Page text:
- Only 9 of the 30 have proven to be worthy of the high draft pick and established themselves as key players for the teams that drafted them (I'm not including Weiss or Horton, in that group).
I got about 16 or 17 being proven to be worthy of high draft picks, which is just over 50% odds. That's pretty damn good, actually. They can't control the way their teams are run. They are not GMs.

Quote:
In the end, winding up with a Top 5 pick doesn't guarantee you're getting a future building block for your team and even if you do, there's going to have to be other such players added to the mix if you're franchise is going to move forward.
Of course there has to be other players added. That's why if this team really wanted to win, they'd field a rebuilding team next season, as well.

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Old
03-30-2010, 02:13 PM
  #107
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Originally Posted by Chief View Post
In the end, winding up with a Top 5 pick doesn't guarantee you're getting a future building block for your team and even if you do, there's going to have to be other such players added to the mix if you're franchise is going to move forward.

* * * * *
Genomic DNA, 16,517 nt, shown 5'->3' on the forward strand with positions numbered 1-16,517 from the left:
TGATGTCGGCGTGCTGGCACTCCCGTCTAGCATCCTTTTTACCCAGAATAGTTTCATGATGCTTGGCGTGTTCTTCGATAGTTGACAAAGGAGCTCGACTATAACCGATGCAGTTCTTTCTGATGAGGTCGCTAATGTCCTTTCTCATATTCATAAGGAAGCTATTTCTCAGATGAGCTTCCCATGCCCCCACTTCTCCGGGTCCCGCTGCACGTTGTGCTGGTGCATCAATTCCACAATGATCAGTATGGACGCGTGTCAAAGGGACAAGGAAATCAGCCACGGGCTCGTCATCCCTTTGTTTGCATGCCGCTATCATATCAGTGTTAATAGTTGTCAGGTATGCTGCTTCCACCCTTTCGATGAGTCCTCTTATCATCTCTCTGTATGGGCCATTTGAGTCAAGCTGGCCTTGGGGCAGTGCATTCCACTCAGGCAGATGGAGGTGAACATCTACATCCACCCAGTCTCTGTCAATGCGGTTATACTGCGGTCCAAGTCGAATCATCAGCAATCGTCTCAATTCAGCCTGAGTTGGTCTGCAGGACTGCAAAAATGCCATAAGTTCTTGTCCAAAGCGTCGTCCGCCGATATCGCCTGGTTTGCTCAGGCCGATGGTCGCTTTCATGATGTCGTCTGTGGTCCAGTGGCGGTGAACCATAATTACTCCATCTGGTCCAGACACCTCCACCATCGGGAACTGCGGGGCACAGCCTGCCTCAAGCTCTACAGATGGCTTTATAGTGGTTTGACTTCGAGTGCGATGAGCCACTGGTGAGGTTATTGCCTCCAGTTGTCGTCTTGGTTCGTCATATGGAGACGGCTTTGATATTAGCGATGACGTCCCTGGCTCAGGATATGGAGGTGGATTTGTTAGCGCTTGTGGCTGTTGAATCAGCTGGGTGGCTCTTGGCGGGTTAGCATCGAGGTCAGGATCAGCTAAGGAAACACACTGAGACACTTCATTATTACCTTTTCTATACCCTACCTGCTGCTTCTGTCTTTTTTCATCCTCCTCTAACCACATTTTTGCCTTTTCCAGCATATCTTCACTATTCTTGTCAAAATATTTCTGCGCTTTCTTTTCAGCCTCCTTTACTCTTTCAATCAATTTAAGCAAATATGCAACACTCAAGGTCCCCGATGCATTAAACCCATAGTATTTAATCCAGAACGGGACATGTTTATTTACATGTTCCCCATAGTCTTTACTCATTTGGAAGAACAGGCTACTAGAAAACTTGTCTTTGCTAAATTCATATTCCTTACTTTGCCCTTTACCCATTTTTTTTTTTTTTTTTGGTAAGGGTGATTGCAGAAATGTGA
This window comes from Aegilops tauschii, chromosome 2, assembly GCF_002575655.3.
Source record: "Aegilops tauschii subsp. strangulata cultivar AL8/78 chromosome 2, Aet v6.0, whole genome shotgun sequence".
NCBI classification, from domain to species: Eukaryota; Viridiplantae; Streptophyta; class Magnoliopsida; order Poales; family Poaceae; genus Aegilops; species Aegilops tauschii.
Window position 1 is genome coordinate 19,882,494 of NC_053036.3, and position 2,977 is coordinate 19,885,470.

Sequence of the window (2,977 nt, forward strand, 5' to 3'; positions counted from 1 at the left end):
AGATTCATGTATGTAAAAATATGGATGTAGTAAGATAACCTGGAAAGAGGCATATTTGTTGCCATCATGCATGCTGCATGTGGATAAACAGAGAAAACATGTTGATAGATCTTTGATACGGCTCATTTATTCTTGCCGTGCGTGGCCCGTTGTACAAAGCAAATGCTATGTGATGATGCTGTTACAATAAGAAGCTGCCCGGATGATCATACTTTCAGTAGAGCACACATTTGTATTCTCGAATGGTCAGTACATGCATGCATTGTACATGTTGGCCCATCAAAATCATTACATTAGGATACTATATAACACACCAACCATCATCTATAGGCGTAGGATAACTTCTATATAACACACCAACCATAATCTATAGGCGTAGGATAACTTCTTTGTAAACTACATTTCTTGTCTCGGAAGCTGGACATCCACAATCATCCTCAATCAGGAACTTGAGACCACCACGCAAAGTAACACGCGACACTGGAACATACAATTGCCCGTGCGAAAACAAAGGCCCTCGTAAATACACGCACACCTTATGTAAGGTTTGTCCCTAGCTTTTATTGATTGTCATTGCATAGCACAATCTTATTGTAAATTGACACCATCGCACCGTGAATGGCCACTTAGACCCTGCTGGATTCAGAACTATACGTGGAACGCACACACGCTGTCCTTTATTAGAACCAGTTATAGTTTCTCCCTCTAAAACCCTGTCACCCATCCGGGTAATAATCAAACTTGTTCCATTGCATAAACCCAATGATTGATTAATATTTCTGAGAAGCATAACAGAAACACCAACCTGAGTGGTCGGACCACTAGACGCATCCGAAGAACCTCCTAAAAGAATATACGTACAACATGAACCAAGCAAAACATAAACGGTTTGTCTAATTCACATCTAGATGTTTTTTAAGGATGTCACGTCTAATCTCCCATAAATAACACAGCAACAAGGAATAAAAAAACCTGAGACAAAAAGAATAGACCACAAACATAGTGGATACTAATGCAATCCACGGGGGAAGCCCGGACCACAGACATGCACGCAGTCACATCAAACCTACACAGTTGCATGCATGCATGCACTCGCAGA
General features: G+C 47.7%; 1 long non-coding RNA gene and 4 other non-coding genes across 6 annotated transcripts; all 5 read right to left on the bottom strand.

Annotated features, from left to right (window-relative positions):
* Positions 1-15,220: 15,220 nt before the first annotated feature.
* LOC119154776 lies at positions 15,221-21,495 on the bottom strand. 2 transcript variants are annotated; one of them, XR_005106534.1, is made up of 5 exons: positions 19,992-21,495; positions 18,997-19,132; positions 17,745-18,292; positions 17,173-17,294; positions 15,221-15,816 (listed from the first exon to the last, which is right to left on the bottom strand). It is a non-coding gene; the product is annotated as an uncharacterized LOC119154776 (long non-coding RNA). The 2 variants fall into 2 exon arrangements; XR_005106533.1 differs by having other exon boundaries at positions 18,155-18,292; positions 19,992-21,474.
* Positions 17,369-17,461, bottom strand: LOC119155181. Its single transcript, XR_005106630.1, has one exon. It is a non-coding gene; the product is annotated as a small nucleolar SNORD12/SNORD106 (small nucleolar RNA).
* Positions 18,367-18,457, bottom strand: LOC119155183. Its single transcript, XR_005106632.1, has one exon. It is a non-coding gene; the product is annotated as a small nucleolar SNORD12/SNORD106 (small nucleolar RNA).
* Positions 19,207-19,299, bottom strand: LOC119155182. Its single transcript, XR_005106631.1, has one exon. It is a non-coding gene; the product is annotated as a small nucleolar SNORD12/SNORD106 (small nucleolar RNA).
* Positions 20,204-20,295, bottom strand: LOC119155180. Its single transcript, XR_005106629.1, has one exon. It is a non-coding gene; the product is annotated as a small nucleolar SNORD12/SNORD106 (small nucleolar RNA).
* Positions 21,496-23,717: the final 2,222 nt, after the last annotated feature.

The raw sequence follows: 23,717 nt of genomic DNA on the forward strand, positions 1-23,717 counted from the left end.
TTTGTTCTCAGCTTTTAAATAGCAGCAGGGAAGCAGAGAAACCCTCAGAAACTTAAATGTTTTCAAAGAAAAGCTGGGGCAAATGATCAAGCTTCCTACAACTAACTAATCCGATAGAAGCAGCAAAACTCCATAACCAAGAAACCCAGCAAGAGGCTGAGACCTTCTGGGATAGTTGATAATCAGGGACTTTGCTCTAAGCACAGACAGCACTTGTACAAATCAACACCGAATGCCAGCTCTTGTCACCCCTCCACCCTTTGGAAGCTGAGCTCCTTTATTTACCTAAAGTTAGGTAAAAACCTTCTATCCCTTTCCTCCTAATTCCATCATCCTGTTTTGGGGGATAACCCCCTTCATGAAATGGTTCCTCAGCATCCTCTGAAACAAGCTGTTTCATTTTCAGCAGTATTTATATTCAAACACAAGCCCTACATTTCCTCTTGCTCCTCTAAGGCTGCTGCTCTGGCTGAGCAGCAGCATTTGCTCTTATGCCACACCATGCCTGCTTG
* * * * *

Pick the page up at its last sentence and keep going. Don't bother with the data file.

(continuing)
If you look deeper into those picks, you see that of the teams that drafted those players, many operate below the salary cap, like NYI, MIN, ATL, CLB and PHO. Both MIN and ATL lost those star players because of money, whether they were unable to afford said player or they were unable to afford a team around said player.

The situation would be very different were the Rangers to draft a Kovalchuk or Gaborik.

It would be more akin to what the Pens, Caps and Blackhawks have done, as they have all spent more money as the teams have improved and have thus far been able to hold onto those drafted players. Pittsburgh and Ottowa were in bankruptcy at once point (or near to it) and now both spend to the cap. So you can't point at the Atlantas of the league and say they have no success despite high draft picks. There are financial issues at play.